Business, Economy & Banking Current Affairs - 2019
Business, Economy and Banking in Current Affairs 2019 with latest news and current affairs in Agriculture, Industry, Banking, Capital Markets, Import and Export and Government schemes in commercial sector.
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The Cabinet Committee on Economic Affairs (CCEA) has taken the following steps to promote the operationalisation of Infrastructure Debt Funds (IDFs).
- The annual Guarantee Fee payable to the Concession Authority has been capped at 0.05% per annum, of outstanding debt financed by the IDF NBFCs (Non Banking Financial Companies) for the first 3 years of operation of the IDF NBFC.
- IDFs will be given the status of Public Financial Institutions (PFI). Infrastructure Debt Funds are allowed to file Shelf Prospectus under Section 60 A of the Companies Act, 1956 and access to provisions of the SARFAESI Act, including to the adjudicatory process through Debt Recovery Tribunals.
- Post-successful COD PPP (Commercial Operation Declaration) projects shall now be eligible for investment by Insurance Companies, Provident Funds (PFs), EPFO, Mutual Funds (MFs), etc.
What are Infrastructure Debt Funds (IDF)?
As per Reserve Bank of India, IDFs are investment vehicles which can be sponsored by commercial banks and NBFCs in India in which domestic/offshore institutional investors, specially insurance and pension funds can invest through units and bonds issued by the IDFs. IDFs would essentially act as vehicles for refinancing existing debt of infrastructure companies, thereby creating fresh space for banks to lend to fresh infrastructure projects.
IDF-NBFCs would take over loans extended to infrastructure projects which are created through the Public Private Partnership (PPP) route and have successfully completed 1 year of commercial production. Such take-over of loans from banks would be covered by a Tripartite Agreement between the IDF, Concessionaire and the Project Authority for ensuring a compulsory buyout with termination payment in the event of default in repayment by the Concessionaire.
What legal forms can IDF be set up as and who will be the regulators?
Infrastructure Debt Funds (IDFs), can be set up either as a Trust or as a Company. A trust based IDF would normally be a Mutual Fund (MF), regulated by SEBI, while a company based IDF would normally be a NBFC regulated by the Reserve Bank.
Do the NBFCs/IFCs need prior permission from Reserve Bank for sponsoring IDFs?
Yes NBFCs and NBFC-IFCs need to take prior approval from the Reserve Bank for sponsoring IDFs.
How do IDF- NBFCs and IDF-MFs (Mutual Funds) raise resources?
IDF-NBFCs will raise resources through issue of either Rupee or Dollar denominated bonds of minimum 5 year maturity. IDF-MFs will raise resources through issue of units of MFs.
What does “sponsorship” mean?
“Sponsorship” means equity participation by the NBFC between 30 to 49% of the IDF.
Who can invest in the bonds of IDF-NBFCs and Units of IDF-MFs?
Domestic/offshore institutional investors, especially insurance and pension funds can invest through units and bonds issued by the IDFs.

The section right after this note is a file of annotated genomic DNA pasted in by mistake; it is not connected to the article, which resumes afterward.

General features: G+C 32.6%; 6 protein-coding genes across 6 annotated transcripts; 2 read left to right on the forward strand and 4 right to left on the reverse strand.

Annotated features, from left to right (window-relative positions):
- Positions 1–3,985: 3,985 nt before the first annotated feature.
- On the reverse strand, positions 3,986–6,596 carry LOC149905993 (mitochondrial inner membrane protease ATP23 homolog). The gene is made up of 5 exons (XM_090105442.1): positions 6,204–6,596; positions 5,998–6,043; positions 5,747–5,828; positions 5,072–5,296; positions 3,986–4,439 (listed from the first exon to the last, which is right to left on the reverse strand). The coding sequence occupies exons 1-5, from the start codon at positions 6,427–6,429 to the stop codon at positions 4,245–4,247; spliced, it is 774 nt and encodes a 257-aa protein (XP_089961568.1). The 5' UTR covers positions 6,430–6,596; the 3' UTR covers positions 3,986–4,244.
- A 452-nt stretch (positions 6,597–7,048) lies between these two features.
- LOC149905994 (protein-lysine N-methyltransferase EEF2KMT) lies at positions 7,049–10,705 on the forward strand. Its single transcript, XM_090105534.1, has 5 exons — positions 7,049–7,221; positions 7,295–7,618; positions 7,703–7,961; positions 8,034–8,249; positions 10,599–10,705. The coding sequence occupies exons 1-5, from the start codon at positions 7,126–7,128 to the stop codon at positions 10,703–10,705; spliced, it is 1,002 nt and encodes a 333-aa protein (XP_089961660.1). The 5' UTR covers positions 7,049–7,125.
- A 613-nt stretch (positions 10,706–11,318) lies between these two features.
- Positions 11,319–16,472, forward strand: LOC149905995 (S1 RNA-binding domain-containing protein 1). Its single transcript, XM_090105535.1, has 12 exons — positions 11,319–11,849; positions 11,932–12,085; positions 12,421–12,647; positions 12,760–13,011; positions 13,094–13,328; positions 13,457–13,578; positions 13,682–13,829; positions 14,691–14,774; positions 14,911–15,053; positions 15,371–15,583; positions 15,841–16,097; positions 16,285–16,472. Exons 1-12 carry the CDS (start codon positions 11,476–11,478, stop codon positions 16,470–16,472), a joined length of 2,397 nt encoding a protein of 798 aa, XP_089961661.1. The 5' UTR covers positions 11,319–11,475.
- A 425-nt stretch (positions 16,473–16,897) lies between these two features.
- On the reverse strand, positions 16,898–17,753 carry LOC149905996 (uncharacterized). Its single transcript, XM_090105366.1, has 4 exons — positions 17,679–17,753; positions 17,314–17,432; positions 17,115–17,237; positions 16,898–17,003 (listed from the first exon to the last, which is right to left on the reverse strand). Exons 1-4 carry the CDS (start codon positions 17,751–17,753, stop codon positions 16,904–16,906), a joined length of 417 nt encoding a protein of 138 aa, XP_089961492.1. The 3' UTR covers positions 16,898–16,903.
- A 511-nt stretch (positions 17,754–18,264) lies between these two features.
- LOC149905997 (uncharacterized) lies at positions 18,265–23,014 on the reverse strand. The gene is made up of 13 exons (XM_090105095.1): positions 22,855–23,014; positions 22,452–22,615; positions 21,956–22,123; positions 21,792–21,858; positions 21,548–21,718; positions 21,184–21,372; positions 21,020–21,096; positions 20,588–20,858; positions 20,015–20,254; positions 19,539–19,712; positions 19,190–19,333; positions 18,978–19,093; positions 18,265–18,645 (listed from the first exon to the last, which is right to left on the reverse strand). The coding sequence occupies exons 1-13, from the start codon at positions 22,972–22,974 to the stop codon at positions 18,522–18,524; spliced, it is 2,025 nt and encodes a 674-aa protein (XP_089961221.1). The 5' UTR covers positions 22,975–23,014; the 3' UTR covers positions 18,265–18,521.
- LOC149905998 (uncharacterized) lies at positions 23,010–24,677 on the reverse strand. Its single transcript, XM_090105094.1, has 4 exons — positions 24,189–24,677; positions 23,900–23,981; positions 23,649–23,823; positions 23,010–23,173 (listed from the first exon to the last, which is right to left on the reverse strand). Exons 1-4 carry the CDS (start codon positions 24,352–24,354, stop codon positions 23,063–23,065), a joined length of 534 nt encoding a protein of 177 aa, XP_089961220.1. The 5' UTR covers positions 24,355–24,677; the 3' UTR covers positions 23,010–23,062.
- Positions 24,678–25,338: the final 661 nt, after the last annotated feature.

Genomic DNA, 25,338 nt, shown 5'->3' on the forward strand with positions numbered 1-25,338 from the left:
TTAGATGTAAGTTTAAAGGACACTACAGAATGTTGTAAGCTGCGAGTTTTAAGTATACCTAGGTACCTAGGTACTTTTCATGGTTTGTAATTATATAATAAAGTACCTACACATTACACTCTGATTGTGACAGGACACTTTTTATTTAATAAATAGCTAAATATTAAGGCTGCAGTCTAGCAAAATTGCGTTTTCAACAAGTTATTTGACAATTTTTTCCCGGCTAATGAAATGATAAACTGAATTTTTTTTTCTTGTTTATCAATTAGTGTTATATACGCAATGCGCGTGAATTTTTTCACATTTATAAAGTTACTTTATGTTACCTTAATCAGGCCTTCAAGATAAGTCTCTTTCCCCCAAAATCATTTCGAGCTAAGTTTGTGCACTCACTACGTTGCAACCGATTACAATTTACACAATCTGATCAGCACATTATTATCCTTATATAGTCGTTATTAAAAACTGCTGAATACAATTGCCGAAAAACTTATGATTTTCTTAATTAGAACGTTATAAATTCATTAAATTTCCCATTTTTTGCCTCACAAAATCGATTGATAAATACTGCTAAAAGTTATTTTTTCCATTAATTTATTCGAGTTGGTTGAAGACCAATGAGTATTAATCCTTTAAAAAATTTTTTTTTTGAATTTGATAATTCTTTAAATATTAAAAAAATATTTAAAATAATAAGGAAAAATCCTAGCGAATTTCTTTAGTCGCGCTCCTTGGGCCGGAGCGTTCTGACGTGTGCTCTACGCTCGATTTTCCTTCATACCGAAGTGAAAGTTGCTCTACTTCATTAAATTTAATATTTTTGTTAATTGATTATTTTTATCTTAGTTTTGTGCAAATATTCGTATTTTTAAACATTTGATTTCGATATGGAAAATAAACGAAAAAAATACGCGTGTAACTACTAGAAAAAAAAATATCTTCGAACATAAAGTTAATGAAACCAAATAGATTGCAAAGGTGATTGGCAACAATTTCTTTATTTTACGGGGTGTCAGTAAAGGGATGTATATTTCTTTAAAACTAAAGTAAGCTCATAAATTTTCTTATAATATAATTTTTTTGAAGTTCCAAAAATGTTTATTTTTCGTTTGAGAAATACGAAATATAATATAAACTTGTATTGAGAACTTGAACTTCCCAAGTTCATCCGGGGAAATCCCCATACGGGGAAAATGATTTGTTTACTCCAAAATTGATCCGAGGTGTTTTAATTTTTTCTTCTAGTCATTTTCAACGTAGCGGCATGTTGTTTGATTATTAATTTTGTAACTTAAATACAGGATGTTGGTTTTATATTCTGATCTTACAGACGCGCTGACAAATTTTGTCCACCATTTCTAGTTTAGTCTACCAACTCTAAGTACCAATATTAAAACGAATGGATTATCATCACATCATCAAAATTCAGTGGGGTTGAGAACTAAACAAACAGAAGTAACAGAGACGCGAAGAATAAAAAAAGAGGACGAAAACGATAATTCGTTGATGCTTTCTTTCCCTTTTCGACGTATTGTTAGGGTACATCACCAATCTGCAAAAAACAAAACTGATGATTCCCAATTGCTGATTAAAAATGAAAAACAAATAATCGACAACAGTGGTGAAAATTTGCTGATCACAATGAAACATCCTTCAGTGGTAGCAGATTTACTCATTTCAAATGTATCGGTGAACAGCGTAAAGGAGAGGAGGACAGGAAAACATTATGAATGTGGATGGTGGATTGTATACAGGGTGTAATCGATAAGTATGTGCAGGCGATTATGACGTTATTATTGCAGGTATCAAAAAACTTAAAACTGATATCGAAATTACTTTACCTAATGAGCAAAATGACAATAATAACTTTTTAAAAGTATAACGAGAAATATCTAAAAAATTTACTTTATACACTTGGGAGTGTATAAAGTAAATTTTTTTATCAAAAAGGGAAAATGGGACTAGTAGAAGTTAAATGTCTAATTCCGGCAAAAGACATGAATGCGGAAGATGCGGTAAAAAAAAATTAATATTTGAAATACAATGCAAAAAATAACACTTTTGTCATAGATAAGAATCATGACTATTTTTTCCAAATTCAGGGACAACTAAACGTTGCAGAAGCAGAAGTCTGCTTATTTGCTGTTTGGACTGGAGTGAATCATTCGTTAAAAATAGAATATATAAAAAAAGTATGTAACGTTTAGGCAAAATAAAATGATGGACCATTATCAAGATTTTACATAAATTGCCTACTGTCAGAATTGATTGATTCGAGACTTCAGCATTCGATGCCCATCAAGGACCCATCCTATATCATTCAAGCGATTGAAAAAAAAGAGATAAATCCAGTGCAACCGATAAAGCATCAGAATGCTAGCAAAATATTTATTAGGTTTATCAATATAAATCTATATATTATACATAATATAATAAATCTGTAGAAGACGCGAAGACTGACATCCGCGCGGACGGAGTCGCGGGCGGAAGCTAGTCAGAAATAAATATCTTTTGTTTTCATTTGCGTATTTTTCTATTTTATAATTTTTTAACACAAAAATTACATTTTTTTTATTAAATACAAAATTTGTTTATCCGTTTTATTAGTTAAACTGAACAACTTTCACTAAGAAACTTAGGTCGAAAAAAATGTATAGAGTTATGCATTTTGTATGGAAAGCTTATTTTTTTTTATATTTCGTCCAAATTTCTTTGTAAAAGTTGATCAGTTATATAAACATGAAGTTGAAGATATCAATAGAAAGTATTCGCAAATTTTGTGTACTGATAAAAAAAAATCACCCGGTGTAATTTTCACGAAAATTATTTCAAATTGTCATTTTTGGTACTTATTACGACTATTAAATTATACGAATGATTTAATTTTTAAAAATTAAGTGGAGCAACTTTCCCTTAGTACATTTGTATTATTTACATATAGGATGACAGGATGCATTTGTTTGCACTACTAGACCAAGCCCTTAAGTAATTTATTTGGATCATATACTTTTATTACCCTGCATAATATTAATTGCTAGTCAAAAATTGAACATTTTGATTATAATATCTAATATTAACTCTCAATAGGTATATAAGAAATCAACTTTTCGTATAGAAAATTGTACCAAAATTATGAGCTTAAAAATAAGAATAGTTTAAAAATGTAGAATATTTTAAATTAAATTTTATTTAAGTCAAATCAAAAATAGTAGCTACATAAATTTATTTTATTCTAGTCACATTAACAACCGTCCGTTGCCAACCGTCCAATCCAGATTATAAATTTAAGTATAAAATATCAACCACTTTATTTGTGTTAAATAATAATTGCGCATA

Tags: Cabinet Committee on Economic Affairs (CCEA) • Current Affairs 2013 • Economy • IBPS
In a bid to speedily recover Non-Performing Assets (NPA), the IDBI Bank has launched a campaign named ‘Own Your NPA’.
What is ‘Own Your NPA’ campaign?
It is a NPA recovery drive launched by the IDBI Bank through which it has tasked its managers — at the zonal, regional and branch levels — to focus their on making recoveries from the top 20 bad loan accounts in their jurisdiction. As part of the campaign, each zonal, regional and branch manager will personally go and meet the customers. The bank has identified 1522 cases, involving an aggregate principal outstanding of Rs 5,805 crore which is approximately 73% of its total NPAs of Rs 7,959 crore as on June-end 2013.
What is Non-Performing Assets (NPA)?
In simple words, the assets of the Banks which don’t perform (means don’t bring any return) are called Non Performing Assets. In more general sense they are “bad Loans”.
- Any asset, including a leased asset, becomes non performing when it ceases to generate income for the bank.
However, there is a prescribed definition by the RBI which defines the NPAs as:
- Terms Loans on which interest and / or installment of principal remain overdue for a particular quarter for a period of more than 90 days from the end of that particular quarter.
- The Bills those remain overdue for a period of More than 90 Days from the end of a quarter.
- Any amount to be received remains overdue for a period of more than 90 days.
- The Cash Credit account remains out of order for a period of more than 90 days. Out of order means over the sanctioned limit.
Note: This period of 90 Days for the above categories was 180 days prior to 2004.
So 90 Days is the thumb rule in the deciding the NPAs. However, there is an exception to this. Go through the following case:
A farmer has taken a loan for a paddy crop in the beginning of the Rabi Season and has not made a repayment. In which of the following situations, if Installment or interest is not paid for this loan, it would become a NPA (Non Performing Asset)?
- 90 Days from the due date
- 90 Days from the end of the Rabi Season
- 1 crop season from the due date
- 2 crop seasons from the due date
The answer of the above question is (4) i.e. 2 crop seasons from the due date. Please note the following:
- For short duration crop agriculture loans such as paddy, Jowar, Bajra etc. if the loan (installment / interest) is NOT paid for 2 crop seasons (means Kharif, and next Rabi in the above question), it would be termed as a NPA.
- For long duration crops, the above would be 1 Crop season from the due date.